“Why did you chose Poland?” was one of the questions I was asked the most. And actually, why did I chose Poland? Well, in November 2016, I heard there were some free places to do an SCOPE- exchange. I decided to apply and I took Poland spontaneously without even knowing anything about this country. I only wanted to go abroad and discover a new country in the world. A few months later, after I finished my third year of medicine at University, I sat on a plane to Poland. I arrived at Chopin Airport in Warsaw in the evening and met with my contact person who came back from her own exchange. Her father drove us to Lodz.
As soon as we arrived there, I already liked the city. We had a late dinner in Manufaktura, a place with a lot of shops and restaurant that is located in an old textile factory. Lodz is the third biggest city in Poland, but is not a touristic city. It was really pleasant to live there for one month. The people were kind with us but it was sometimes difficult with the language because not everyone can speak English very well. I was a little surprised about this fact at the beginning. I am so used to be with people that know two or more languages that I sometimes forget that it is not always the case like here in Switzerland.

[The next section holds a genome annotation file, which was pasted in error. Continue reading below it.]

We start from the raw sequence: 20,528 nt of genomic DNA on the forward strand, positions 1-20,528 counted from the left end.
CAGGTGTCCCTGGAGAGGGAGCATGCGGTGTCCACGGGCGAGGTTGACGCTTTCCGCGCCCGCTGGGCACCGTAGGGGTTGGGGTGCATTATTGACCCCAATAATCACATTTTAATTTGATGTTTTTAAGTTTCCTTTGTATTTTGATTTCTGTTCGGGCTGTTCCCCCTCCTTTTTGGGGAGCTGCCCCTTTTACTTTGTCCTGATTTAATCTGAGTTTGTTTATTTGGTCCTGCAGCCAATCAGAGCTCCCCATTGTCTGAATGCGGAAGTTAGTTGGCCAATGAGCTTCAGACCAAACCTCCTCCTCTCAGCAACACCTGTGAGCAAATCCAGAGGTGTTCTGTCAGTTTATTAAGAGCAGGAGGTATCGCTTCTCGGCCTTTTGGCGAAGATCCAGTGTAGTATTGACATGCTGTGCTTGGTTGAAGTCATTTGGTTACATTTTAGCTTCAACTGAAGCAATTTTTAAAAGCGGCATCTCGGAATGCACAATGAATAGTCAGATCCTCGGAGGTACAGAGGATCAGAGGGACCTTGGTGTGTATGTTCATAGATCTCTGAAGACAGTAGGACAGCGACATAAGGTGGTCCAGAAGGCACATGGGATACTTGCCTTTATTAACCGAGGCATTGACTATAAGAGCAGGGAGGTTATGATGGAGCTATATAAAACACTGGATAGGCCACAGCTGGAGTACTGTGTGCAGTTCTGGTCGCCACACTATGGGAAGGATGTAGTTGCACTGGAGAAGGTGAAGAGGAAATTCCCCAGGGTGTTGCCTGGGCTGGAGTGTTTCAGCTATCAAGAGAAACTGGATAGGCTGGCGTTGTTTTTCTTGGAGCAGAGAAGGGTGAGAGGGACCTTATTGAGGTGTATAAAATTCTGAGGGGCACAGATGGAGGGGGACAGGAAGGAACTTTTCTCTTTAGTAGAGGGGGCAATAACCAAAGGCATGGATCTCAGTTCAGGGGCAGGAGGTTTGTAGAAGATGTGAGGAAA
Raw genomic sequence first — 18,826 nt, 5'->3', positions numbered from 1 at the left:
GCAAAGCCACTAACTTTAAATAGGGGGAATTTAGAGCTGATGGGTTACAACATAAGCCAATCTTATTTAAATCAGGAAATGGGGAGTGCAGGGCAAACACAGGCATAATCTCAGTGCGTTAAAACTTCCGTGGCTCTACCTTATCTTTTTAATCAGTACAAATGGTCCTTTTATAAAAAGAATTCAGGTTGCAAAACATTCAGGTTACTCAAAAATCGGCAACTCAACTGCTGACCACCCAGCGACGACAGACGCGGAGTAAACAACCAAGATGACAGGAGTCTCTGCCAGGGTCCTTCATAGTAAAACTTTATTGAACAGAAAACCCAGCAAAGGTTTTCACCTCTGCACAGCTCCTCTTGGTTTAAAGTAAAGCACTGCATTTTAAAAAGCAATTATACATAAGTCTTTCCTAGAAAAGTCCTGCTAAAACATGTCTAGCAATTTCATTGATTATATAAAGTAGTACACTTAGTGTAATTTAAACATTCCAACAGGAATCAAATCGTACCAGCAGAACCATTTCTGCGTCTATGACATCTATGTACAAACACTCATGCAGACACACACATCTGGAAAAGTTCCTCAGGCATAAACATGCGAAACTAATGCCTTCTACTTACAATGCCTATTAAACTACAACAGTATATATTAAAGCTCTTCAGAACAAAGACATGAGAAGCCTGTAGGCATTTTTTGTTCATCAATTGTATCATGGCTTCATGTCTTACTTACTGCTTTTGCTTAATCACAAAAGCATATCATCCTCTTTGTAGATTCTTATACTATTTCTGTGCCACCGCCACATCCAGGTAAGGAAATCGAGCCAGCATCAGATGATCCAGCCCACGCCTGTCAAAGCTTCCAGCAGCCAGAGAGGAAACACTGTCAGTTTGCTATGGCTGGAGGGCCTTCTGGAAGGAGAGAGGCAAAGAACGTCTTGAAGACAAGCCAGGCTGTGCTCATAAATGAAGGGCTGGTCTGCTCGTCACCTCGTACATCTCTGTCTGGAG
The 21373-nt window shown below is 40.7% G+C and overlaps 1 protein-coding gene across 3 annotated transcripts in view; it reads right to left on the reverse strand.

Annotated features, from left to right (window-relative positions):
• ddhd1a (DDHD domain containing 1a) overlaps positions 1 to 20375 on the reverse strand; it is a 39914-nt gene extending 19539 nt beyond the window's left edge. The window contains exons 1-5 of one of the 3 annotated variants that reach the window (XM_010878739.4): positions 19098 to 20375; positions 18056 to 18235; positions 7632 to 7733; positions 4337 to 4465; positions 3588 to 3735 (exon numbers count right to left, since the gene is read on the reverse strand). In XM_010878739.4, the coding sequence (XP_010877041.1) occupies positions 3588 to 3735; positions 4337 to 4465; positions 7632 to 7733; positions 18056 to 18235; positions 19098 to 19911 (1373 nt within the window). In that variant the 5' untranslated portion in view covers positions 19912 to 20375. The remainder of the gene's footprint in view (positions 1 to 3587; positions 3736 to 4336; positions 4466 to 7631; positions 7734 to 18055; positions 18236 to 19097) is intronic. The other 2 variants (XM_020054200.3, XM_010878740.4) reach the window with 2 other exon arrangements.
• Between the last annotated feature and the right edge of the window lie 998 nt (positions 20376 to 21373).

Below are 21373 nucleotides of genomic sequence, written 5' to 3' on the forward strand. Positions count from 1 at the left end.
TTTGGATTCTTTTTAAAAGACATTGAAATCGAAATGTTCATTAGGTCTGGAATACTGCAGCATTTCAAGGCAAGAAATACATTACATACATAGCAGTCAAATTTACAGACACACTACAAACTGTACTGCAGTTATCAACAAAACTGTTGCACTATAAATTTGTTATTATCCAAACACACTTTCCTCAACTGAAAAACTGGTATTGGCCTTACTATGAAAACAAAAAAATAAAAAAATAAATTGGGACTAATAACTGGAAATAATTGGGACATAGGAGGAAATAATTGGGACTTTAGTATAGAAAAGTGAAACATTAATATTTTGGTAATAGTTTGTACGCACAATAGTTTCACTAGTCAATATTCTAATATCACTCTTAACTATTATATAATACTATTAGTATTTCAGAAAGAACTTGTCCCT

The architecture is built in the style of the last century when the city lived from the textile industry. The walls of the buildings are often covered by street art and the paintings are pieces of art and very impressive. I enjoyed the mix of modernism and past history, especially regarding to the tramways: some are very new and modern with screens and air-conditioning and some others are very old, doing a lot of noise and, of course, without any air-conditioning inside, so it was very hot inhere when the weather was good. Another point that made me fall in love with the city was the restaurants. In Lodz, I could find a lot of very good places to eat. I honestly should say that the prices were really cheap comparing to Switzerland, nevertheless the food was high quality and tasty. So, I could afford going almost
everyday to eat in a restaurant. In the hospital, it was a bit difficult to be integrated in the team at the beginning. I was in the radiology department in the University Hospital. I should advise you to apply to a department where you do not have too many contacts with patients if you do not speak the language. On the first days, I had the feeling that the people did not pay attention to me and did their job as if I was not here. After a few days, I understood that the problem was not me but the language. Most of them did not feel proud of their English skills so they did not come to speak to me because they were shy. As soon as I understood this, I went to them, introduced myself and so they opened themselves to me. We could have great conversation together and they started teaching me about radiology. At the end, I could learn a lot and discover many different parts of the radiology department, e.g. angiography, cardiac MRI, biopsy under US control, …, and I even could perform ultrasound examinations on patients.